Honors, A-311 Murphy

AAP, 1209 Campbell

Athletics, JD Morgan Center

Letters & Science, A-316 Murphy

Chicana and Chicano Studies Counselor, Ellie Hernandez, 7351 Bunche Hall

It is the student’s responsibility to initiate the paperwork to remove the Incomplete. The professor must file the paperwork with our office to remove the incomplete.

Once a grade is assigned, it should be changed only in cases of clerical or procedural errors in calculating and assigning grades. Reexaminations or additional assignments are not permitted.

An incomplete will always remain on your transcript for the quarter in which you took the class; it does not disappear. The final grade will show up on your transcript in the quarter in which the work was actually submitted.

You can repeat up to 16 units of coursework for which you received a C- or below. The grade for the second time (for better or worse) will be calculated into your GPA. Please note that the original grade will always remain on your transcript; it is simply not calculated into your UCLA GPA. After 16 units, or if you did not receive a C- or below, it is classified as an “illegal repeat” and you will not receive any grade or unit credit for the class. You may only repeat a course once.

If you feel that there was an error, please contact the professor or Teaching Assistant directly. We have no authorization to change any grades.

“Upper division” courses are courses numbered between 100-199. “Lower division” courses are numbered between 1-99. The College of Letters & Science requires 60 units of upper division coursework. The Chicana/o Studies major requires at least 60 units of upper division coursework towards the major (12 upper division courses); the remaining 12 units can be courses from other departments.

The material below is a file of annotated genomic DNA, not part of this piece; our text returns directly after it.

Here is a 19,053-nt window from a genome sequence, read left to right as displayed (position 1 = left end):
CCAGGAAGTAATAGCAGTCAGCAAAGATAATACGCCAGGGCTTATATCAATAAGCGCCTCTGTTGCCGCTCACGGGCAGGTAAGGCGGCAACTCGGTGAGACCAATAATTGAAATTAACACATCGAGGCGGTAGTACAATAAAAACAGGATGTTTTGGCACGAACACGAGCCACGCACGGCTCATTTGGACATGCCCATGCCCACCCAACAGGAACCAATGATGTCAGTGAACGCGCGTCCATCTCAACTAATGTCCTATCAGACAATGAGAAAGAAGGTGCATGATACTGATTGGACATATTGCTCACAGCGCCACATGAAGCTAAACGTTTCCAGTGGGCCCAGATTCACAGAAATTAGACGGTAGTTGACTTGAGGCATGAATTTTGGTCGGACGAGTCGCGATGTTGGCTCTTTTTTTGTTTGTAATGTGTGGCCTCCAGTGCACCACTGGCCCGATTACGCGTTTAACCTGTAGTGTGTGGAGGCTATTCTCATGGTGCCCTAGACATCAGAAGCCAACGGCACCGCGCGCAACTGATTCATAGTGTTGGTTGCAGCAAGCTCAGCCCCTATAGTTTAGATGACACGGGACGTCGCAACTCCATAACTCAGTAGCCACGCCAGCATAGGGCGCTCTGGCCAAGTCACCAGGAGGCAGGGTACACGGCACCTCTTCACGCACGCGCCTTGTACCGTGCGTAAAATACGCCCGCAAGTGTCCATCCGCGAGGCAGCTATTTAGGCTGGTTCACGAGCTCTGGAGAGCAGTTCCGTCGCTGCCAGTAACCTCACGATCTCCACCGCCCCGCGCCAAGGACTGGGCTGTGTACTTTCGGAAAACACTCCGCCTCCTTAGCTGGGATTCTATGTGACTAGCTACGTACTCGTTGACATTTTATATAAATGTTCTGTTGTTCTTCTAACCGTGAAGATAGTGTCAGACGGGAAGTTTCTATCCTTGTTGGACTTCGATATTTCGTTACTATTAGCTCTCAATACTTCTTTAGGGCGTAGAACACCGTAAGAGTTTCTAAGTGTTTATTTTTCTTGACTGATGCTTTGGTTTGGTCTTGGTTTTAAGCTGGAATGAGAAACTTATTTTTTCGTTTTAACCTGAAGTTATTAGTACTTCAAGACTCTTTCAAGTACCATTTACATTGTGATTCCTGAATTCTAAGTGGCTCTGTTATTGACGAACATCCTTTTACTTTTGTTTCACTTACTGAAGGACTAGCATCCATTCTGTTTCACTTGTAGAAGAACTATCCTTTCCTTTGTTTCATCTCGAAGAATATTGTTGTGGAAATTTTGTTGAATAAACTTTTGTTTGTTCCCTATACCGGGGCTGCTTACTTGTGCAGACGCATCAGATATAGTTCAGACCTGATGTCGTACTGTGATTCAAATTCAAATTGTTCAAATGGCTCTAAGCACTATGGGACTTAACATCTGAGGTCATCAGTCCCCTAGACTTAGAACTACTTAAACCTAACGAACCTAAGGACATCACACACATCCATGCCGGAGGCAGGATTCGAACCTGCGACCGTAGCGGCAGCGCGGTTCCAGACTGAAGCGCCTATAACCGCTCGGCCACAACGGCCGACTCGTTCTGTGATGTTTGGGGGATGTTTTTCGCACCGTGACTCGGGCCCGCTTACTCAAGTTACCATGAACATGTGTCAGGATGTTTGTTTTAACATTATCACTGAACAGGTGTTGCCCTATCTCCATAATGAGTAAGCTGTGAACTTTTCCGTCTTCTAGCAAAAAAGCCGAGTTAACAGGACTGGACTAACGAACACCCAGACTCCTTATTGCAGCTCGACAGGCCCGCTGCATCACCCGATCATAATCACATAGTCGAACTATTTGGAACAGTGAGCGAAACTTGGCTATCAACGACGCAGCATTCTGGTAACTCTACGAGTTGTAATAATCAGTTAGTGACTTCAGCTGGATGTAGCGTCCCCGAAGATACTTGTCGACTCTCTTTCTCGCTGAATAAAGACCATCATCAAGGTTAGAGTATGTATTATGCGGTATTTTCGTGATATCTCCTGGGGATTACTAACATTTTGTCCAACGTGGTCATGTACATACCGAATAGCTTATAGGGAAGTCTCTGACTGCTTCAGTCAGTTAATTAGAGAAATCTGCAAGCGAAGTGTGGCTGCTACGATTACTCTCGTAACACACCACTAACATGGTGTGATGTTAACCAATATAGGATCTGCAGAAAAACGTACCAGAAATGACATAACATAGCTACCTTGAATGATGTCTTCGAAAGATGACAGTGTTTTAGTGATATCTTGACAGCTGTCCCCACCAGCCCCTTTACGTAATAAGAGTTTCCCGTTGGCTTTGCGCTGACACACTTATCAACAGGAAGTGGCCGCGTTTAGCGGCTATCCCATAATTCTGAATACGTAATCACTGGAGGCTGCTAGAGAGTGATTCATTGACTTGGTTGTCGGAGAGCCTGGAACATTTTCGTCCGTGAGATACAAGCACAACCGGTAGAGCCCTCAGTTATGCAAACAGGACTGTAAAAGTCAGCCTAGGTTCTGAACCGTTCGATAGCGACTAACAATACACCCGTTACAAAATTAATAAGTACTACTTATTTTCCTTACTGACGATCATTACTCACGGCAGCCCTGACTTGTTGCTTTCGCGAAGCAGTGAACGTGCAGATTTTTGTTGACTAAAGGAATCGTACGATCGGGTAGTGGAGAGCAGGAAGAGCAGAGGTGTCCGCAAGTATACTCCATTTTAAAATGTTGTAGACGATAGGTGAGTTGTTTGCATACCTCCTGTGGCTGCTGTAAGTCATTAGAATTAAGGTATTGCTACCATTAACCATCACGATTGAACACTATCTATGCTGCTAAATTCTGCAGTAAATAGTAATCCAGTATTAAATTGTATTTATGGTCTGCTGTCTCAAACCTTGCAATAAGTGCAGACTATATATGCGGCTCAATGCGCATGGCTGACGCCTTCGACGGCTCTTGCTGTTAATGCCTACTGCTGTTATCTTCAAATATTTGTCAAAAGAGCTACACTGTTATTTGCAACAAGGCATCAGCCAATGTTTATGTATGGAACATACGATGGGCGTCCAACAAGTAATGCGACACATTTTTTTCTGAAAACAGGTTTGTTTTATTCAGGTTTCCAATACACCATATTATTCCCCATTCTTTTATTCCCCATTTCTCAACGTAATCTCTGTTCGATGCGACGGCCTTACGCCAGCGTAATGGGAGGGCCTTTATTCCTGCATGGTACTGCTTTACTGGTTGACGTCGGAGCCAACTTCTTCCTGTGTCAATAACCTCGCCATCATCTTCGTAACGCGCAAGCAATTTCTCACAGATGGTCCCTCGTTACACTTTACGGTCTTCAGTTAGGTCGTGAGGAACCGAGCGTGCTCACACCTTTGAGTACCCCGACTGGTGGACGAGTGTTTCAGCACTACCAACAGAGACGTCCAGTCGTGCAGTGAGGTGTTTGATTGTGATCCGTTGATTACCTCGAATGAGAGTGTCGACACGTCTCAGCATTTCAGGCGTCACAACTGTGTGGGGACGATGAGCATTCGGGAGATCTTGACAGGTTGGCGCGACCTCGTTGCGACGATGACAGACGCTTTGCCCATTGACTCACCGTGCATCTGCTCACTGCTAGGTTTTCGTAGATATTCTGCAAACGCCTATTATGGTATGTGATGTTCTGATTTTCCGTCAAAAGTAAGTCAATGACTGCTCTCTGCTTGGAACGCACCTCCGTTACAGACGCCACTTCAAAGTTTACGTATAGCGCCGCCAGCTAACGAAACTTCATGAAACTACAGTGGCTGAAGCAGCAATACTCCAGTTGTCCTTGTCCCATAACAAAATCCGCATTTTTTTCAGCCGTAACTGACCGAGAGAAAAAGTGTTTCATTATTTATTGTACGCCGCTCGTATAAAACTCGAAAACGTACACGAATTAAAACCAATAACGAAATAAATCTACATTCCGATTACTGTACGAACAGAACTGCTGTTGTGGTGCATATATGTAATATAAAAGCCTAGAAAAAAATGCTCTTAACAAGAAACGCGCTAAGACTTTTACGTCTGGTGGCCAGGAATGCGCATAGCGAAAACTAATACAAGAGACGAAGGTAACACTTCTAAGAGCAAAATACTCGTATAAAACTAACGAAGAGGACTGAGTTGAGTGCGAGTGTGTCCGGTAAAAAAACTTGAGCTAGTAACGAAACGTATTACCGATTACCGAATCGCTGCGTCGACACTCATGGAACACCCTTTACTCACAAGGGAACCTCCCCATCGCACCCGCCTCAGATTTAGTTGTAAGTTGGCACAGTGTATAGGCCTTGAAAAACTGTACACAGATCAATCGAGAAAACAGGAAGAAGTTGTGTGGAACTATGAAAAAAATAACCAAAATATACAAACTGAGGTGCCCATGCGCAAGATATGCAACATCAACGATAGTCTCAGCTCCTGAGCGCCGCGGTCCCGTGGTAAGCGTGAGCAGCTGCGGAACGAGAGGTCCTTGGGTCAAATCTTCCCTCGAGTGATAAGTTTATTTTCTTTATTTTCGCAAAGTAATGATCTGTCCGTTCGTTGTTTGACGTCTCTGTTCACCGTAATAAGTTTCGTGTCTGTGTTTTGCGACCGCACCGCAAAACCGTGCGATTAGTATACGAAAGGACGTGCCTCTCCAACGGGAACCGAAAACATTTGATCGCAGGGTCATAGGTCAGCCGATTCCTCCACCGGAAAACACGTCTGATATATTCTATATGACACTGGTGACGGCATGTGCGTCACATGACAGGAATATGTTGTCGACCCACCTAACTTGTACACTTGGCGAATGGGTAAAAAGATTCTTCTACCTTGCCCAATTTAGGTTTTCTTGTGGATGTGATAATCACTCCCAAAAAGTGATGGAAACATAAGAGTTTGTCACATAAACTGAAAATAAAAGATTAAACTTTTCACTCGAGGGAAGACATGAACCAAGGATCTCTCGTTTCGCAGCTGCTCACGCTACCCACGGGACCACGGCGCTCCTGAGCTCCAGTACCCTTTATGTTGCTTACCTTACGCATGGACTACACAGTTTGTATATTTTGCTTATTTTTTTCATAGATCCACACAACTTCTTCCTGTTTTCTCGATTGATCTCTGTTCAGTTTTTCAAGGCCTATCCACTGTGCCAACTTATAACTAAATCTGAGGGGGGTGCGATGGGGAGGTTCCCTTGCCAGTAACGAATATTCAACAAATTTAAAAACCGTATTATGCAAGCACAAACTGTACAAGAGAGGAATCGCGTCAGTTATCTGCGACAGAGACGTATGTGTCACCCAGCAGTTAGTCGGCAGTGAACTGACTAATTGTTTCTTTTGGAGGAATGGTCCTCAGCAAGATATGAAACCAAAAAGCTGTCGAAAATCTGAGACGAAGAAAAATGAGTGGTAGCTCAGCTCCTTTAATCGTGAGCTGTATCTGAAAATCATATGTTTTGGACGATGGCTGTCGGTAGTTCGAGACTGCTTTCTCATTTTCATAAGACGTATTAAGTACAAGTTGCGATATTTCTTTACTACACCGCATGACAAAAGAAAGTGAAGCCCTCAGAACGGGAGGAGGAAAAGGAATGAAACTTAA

Yes. The major in Chicana/o Studies has a Related Course requirement: two related study courses.   Related study includes courses that provide a comparative perspective to Chicana and Chicano studies and/or a contextualization of Chicana and Chicano communities in the world can be taken in other departments.  Consult with the Student advisor for a current list.

See our honor’s page. You may also wish to consult with the departmental counselor.

If the work is not completed by the end of the next full term in enrolled, the I (Incomplete) grade lapses to an F or NP as appropriate. The College or school may extend the completion deadline in unusual cases (Blue Petition is required).

Yes. However, by regulation an auditor cannot actively participate in class. In addition, the instructor is not obligated to correct any work completed by an auditor.  Consult with the instructor the first day of classes.

Please note: The audited course will not appear on your transcript. No credit is assigned for audited courses.

If you have a conflict with the final exam schedule, you must notify the instructor before the fourth week of classes. Your eligibility for the make-up exam is determined by University policy. For the final exam only, if you can prove that you have a conflict with another class exam you may qualify to take a make-up. Please discuss this with your instructor ASAP.

Yes. However, arrangements will only be made for students that have registered with the Center of Accessible Education (for more information about CAE visit their website at: by the end of the first week of classes. If you are a student registered with CAE,  then you must inform the instructor that you will be requiring special arrangements by the end of the first week of classes. If you are not registered with CAE and/or do not inform the instructor by the end of the first week of classes then special arrangements cannot be made.

Yes. Tutoring is available through the Academic Advancement Program (AAP). This service is available to AAP students. If you would like more information about AAP please visit their website at:

Talk to a Counseling Assistant at Letters and Science (A-316 Murphy) about applying to graduate programs. You can also check out the AAP graduate mentor program which has information on things to consider about going to graduate school, choosing a graduate program, applications, letters of recommendations, writing personal statements, etc. Another resource is the Career Center which has references regarding the numerous programs offered.